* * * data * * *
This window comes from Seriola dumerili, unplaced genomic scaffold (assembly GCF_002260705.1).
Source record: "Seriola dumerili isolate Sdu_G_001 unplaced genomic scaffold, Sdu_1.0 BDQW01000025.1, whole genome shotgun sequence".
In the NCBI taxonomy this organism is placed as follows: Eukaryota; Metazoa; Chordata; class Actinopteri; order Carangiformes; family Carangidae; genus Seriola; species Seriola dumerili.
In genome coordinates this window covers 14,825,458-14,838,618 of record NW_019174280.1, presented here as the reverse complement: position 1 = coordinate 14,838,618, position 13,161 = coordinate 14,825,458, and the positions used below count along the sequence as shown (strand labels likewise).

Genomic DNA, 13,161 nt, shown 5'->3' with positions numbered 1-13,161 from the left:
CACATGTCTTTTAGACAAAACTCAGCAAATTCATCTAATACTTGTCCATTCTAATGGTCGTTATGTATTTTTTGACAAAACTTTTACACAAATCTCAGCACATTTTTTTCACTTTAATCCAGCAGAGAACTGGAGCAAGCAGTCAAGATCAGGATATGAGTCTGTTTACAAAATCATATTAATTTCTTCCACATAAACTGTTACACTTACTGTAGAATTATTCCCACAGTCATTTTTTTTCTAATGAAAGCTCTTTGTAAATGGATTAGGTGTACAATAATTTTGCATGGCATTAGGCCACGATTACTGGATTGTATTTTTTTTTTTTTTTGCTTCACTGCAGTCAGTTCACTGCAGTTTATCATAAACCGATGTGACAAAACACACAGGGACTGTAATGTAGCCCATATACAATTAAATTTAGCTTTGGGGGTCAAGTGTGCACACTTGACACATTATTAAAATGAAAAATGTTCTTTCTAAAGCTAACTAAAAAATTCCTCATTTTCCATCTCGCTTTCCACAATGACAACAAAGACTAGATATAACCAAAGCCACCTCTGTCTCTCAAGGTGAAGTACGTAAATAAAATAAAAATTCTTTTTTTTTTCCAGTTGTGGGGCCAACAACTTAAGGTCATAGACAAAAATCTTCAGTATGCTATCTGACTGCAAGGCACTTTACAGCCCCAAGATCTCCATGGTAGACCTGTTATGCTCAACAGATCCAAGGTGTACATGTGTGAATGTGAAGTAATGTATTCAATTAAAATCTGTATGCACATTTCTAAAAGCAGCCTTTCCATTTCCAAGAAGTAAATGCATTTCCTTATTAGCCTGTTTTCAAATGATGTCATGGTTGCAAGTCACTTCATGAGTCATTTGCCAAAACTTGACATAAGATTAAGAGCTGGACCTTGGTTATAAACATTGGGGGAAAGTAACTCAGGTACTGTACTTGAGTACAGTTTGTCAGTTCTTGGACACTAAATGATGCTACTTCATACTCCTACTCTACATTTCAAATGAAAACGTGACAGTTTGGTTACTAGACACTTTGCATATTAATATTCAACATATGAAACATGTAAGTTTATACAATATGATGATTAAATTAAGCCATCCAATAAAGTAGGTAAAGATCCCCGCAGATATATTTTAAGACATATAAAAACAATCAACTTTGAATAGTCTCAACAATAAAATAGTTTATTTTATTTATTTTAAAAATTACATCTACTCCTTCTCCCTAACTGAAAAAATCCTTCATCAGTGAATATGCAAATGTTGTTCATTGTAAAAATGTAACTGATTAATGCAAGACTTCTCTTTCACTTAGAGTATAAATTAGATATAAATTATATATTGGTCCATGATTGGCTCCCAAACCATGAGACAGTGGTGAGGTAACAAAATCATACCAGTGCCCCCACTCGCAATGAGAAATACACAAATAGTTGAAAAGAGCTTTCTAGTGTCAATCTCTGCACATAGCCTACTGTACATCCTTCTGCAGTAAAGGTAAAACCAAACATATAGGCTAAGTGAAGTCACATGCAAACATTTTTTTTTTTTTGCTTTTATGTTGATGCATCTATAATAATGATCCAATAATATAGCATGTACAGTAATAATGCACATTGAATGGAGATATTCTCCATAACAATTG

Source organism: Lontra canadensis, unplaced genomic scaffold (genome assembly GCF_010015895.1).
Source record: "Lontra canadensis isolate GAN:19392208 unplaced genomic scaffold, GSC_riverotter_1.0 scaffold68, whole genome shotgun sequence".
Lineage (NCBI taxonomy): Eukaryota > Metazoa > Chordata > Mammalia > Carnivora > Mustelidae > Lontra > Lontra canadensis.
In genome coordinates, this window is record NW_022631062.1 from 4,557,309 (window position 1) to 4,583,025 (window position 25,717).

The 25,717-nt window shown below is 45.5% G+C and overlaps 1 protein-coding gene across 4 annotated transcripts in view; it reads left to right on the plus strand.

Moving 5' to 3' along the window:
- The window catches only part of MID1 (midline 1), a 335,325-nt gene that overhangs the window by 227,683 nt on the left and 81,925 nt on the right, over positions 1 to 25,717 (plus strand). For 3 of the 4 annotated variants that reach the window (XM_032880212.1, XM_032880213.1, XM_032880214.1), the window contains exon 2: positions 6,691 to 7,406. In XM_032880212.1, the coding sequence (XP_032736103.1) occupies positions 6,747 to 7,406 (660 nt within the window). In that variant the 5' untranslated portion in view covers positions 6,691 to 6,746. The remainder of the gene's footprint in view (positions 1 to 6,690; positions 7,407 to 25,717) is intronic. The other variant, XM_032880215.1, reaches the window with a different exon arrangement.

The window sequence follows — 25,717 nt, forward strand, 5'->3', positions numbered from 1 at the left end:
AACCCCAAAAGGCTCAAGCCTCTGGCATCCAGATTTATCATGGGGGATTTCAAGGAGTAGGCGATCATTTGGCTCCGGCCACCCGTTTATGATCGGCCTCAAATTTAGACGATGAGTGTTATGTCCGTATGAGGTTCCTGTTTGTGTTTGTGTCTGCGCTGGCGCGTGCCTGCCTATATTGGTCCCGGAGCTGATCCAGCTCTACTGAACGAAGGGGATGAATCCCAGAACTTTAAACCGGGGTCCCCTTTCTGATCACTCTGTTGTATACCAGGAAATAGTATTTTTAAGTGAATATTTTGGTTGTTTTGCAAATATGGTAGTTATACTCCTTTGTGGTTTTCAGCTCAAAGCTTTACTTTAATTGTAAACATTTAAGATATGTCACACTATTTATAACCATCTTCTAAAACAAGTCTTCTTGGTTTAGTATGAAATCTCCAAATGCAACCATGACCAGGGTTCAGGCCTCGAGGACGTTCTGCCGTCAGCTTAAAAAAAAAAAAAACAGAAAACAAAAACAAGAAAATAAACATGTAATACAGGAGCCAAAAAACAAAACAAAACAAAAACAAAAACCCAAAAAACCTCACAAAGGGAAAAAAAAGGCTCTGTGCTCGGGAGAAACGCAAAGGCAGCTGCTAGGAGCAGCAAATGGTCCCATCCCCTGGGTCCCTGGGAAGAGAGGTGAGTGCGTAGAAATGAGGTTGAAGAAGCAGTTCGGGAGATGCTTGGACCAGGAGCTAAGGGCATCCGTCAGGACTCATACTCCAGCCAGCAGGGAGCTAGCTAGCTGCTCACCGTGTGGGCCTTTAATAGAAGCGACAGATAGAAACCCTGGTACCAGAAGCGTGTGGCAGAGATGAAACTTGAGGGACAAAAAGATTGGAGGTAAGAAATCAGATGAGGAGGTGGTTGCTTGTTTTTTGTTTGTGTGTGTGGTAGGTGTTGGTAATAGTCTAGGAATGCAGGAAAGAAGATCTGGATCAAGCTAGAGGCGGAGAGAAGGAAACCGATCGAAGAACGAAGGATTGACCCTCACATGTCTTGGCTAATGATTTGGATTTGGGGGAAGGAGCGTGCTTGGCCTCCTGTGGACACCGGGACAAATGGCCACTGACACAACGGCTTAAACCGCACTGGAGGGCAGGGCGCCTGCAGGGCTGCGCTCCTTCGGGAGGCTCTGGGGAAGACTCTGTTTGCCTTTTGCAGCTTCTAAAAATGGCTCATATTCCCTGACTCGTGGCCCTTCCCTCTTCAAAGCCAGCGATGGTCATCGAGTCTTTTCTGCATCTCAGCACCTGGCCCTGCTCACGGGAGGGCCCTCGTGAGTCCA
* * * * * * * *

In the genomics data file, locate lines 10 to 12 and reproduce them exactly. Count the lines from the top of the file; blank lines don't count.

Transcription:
In genome coordinates, this window is record NW_022631062.1 from 4,557,309 (window position 1) to 4,583,025 (window position 25,717).

The 25,717-nt window shown below is 45.5% G+C and overlaps 1 protein-coding gene across 4 annotated transcripts in view; it reads left to right on the plus strand.

Moving 5' to 3' along the window: